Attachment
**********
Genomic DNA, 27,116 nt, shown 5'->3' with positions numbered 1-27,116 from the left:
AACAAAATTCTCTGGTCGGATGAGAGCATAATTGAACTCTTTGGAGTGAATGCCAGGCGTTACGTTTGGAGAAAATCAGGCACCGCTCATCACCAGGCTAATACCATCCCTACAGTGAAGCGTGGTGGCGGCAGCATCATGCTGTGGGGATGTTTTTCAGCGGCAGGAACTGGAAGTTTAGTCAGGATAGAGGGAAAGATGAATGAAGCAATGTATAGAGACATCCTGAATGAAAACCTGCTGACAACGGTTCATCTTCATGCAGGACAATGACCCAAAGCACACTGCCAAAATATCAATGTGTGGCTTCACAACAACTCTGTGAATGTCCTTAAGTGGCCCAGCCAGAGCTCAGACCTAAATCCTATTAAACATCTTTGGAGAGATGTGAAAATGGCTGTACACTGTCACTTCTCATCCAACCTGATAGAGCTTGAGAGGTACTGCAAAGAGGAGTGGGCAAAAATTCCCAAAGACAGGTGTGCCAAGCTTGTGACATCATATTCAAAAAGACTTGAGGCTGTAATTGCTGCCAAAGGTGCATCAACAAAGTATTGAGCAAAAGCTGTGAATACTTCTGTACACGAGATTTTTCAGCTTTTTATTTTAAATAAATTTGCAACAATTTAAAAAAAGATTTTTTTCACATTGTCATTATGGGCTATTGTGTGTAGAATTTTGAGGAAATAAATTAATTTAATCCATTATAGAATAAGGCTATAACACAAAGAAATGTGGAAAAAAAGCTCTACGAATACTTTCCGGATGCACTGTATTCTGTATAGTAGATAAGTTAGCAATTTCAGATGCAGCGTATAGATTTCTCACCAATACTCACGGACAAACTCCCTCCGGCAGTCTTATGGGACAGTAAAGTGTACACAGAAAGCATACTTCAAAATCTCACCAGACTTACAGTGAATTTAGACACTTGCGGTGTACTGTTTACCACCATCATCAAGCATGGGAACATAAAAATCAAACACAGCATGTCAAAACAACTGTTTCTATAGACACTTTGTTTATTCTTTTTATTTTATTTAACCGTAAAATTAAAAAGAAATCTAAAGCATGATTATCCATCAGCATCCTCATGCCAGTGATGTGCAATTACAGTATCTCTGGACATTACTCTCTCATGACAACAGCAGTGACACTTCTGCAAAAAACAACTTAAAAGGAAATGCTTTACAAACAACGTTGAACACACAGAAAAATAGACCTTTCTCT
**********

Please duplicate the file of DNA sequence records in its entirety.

Genomic DNA, 27,116 nt, shown 5'->3' with positions numbered 1-27,116 from the left:
AACAAAATTCTCTGGTCGGATGAGAGCATAATTGAACTCTTTGGAGTGAATGCCAGGCGTTACGTTTGGAGAAAATCAGGCACCGCTCATCACCAGGCTAATACCATCCCTACAGTGAAGCGTGGTGGCGGCAGCATCATGCTGTGGGGATGTTTTTCAGCGGCAGGAACTGGAAGTTTAGTCAGGATAGAGGGAAAGATGAATGAAGCAATGTATAGAGACATCCTGAATGAAAACCTGCTGACAACGGTTCATCTTCATGCAGGACAATGACCCAAAGCACACTGCCAAAATATCAATGTGTGGCTTCACAACAACTCTGTGAATGTCCTTAAGTGGCCCAGCCAGAGCTCAGACCTAAATCCTATTAAACATCTTTGGAGAGATGTGAAAATGGCTGTACACTGTCACTTCTCATCCAACCTGATAGAGCTTGAGAGGTACTGCAAAGAGGAGTGGGCAAAAATTCCCAAAGACAGGTGTGCCAAGCTTGTGACATCATATTCAAAAAGACTTGAGGCTGTAATTGCTGCCAAAGGTGCATCAACAAAGTATTGAGCAAAAGCTGTGAATACTTCTGTACACGAGATTTTTCAGCTTTTTATTTTAAATAAATTTGCAACAATTTAAAAAAAGATTTTTTTCACATTGTCATTATGGGCTATTGTGTGTAGAATTTTGAGGAAATAAATTAATTTAATCCATTATAGAATAAGGCTATAACACAAAGAAATGTGGAAAAAAAGCTCTACGAATACTTTCCGGATGCACTGTATTCTGTATAGTAGATAAGTTAGCAATTTCAGATGCAGCGTATAGATTTCTCACCAATACTCACGGACAAACTCCCTCCGGCAGTCTTATGGGACAGTAAAGTGTACACAGAAAGCATACTTCAAAATCTCACCAGACTTACAGTGAATTTAGACACTTGCGGTGTACTGTTTACCACCATCATCAAGCATGGGAACATAAAAATCAAACACAGCATGTCAAAACAACTGTTTCTATAGACACTTTGTTTATTCTTTTTATTTTATTTAACCGTAAAATTAAAAAGAAATCTAAAGCATGATTATCCATCAGCATCCTCATGCCAGTGATGTGCAATTACAGTATCTCTGGACATTACTCTCTCATGACAACAGCAGTGACACTTCTGCAAAAAACAACTTAAAAGGAAATGCTTTACAAACAACGTTGAACACACAGAAAAATAGACCTTTCTCT